Jim Harbaugh frequently preaches a “no job is safe” mentality, playing up competitions for starting spots, even at positions where that role is all but determined by the start of spring practice.
But if there’s one player who hasn’t really faced a true positional battle in his time at Michigan, it’s redshirt junior kicker Quinn Nordin. For a season and a half, the job was his and it wasn’t really a question.
Now, though? He’s locked in a bona fide battle with sophomore Jake Moody, a battle Harbaugh called “neck and neck” on April 3.
“It’s not what you want (if you’re Nordin),” said safeties and special teams coach Chris Partridge on Thursday. “It’s not what anyone asked for. But he’s gotten adverse situations, he looked it in the eyes and come in and he’s competed. He hasn’t backed down from it.”
Nordin was as hyped as a kicker recruit can be — an in-state kid who was the No. 1 player at his position in the country, a player Harbaugh famously wanted so much that he slept over at Nordin’s house in an effort to secure his commitment.
The sleepover worked, but the rest hasn’t gone according to plan. Nordin redshirted in 2016, and going into 2017, the job was his. Crystal clear. There was no competition, no one else who even attempted a single field goal the entire season.
He made 19-of-24 that year and his inconsistency was on full display. He hit a 55-yarder in the season opener, but during a four-game stretch in October and November, he missed four straight kicks and two extra points. It was the kind of performance that inspired eyerolls, declarations of “college kickers!” and a video of Harbaugh in a shouting match with Nordin on the sidelines — not one expected from a onetime No. 1 recruit.
In 2018, the job was once again handed to Nordin. But the performance only got worse. He was just 11-for-16 on field goals and notably missed two in a win over Wisconsin. Two weeks later, against Indiana, Nordin was reported out with an undisclosed illness. Moody trotted out in his place.
The rest is history. Moody made six field goals — a program record no one saw coming — that saved the game. Even with Michigan facing its two biggest games of the season, Nordin didn’t attempt another kick the rest of the way. Instead, Moody took the reins and performed well against Ohio State and Florida.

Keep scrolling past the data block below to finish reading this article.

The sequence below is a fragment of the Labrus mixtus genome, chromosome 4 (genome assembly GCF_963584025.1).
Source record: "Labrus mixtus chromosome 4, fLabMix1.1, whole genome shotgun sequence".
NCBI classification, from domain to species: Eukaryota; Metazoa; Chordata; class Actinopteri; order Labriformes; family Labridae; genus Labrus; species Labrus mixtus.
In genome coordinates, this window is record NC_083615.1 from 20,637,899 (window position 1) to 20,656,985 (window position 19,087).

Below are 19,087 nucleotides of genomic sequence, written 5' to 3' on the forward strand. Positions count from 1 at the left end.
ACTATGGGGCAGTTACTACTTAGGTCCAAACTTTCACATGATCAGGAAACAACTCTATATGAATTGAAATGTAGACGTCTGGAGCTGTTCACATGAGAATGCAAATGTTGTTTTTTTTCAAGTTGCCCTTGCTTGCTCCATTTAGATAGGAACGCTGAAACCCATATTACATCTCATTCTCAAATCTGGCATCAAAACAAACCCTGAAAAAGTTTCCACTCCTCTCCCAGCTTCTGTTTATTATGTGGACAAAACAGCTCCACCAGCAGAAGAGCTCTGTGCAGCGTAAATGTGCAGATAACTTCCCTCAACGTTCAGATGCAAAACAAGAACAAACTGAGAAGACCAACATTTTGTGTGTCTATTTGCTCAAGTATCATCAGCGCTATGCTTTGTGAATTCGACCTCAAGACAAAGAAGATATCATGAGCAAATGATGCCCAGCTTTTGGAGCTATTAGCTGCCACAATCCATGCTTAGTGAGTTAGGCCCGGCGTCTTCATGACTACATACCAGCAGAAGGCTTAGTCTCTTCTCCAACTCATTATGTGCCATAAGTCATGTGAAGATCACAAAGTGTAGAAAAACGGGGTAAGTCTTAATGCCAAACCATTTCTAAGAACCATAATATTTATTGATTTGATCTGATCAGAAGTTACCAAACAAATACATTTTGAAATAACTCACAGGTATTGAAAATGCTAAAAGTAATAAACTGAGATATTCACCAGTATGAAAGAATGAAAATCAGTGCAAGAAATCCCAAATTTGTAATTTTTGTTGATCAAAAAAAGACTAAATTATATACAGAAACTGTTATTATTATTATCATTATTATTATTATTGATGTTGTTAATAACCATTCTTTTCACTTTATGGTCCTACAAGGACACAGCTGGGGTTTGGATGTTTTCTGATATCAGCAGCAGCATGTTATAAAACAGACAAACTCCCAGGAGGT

Nordin, meanwhile, sat on the sidelines, his job in jeopardy due to a freshman who — like most kickers — nobody had heard of going in. Nordin was just another kicker, albeit one with a prominent sleepover anecdote to his name.
Now, if Nordin wants his job back, he’ll have to truly beat Moody rather than coasting on the hype that once surrounded him.
“He’s gotta grow and understand that that’s what this world is,” Partridge said. “We had conversations about, you wanna kick, you’ve got the ability to kick further in your career and go to the NFL, well, they’re constantly gonna bring in people to compete and beat you out and this is how you have to handle it.”
It would be easy for Nordin and Moody to treat the competition as a zero-sum game — and subsequently feel resentment toward each other. But that’s not how it’s been. The two are friends, working out together and encouraging each other every step of the way.
Both also recognize the benefits of the battle, because ultimately, knowing that they truly have to earn their job makes each one better. According to Partridge, each has missed two or three field goals in practice — with Nordin hitting a few deeper ones, but nothing enough to create separation.
And for Nordin especially, perhaps this was just what he needed. Amid the uncertainty, he’s found a maturity that wasn’t present before.
“He’s just putting everything on himself and attacking the football and not really thinking about his leg swing as much and just relying on what he’s coached and what he does,” Partridge said. “He tends to overthink sometimes. I think his maturity has helped him not do that. … He’s really matured from (the competition) and handled it a really, really good way.”
In all likelihood, there won’t be any clarity as to the winner of that competition until one trots out on the field Aug. 31 against Middle Tennessee State. And even then, the one who does win will come in knowing that if he performs poorly, it’s his job to lose.
But with both Nordin and Moody performing well in spring ball — even getting a nod from Partridge as “two of the best kickers around” — perhaps this is a validation of Harbaugh’s philosophy. No job is safe, and both are better players because of it.
“They both go out there and compete every single day,” said junior defensive back Brad Hawkins. “They both go out there and be the best players that they can be for this football team, so they’re both doing what they do best. Just kicking the ball and competing against each other.”